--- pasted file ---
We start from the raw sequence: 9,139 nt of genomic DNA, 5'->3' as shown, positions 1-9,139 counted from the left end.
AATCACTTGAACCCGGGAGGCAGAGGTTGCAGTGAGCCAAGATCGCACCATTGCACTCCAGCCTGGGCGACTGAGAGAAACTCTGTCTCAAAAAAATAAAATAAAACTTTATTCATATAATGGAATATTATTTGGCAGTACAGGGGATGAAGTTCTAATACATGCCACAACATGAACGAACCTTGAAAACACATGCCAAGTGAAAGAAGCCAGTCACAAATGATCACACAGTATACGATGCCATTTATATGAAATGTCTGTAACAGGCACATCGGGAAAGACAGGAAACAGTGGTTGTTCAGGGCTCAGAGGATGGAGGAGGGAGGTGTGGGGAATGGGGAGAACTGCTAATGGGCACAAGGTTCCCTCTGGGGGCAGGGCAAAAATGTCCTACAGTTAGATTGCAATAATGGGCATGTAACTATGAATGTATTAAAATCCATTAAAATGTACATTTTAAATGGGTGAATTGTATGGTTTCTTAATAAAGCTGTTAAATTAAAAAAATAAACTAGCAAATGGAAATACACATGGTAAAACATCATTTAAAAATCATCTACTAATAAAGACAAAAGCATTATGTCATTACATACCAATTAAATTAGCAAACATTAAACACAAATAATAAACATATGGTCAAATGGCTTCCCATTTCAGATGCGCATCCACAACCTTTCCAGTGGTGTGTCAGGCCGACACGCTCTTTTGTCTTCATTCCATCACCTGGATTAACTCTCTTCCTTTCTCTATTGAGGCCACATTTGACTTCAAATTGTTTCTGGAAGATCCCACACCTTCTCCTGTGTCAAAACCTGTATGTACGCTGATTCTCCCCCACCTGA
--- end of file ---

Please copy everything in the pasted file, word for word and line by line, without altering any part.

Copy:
We start from the raw sequence: 9,139 nt of genomic DNA, 5'->3' as shown, positions 1-9,139 counted from the left end.
AATCACTTGAACCCGGGAGGCAGAGGTTGCAGTGAGCCAAGATCGCACCATTGCACTCCAGCCTGGGCGACTGAGAGAAACTCTGTCTCAAAAAAATAAAATAAAACTTTATTCATATAATGGAATATTATTTGGCAGTACAGGGGATGAAGTTCTAATACATGCCACAACATGAACGAACCTTGAAAACACATGCCAAGTGAAAGAAGCCAGTCACAAATGATCACACAGTATACGATGCCATTTATATGAAATGTCTGTAACAGGCACATCGGGAAAGACAGGAAACAGTGGTTGTTCAGGGCTCAGAGGATGGAGGAGGGAGGTGTGGGGAATGGGGAGAACTGCTAATGGGCACAAGGTTCCCTCTGGGGGCAGGGCAAAAATGTCCTACAGTTAGATTGCAATAATGGGCATGTAACTATGAATGTATTAAAATCCATTAAAATGTACATTTTAAATGGGTGAATTGTATGGTTTCTTAATAAAGCTGTTAAATTAAAAAAATAAACTAGCAAATGGAAATACACATGGTAAAACATCATTTAAAAATCATCTACTAATAAAGACAAAAGCATTATGTCATTACATACCAATTAAATTAGCAAACATTAAACACAAATAATAAACATATGGTCAAATGGCTTCCCATTTCAGATGCGCATCCACAACCTTTCCAGTGGTGTGTCAGGCCGACACGCTCTTTTGTCTTCATTCCATCACCTGGATTAACTCTCTTCCTTTCTCTATTGAGGCCACATTTGACTTCAAATTGTTTCTGGAAGATCCCACACCTTCTCCTGTGTCAAAACCTGTATGTACGCTGATTCTCCCCCACCTGA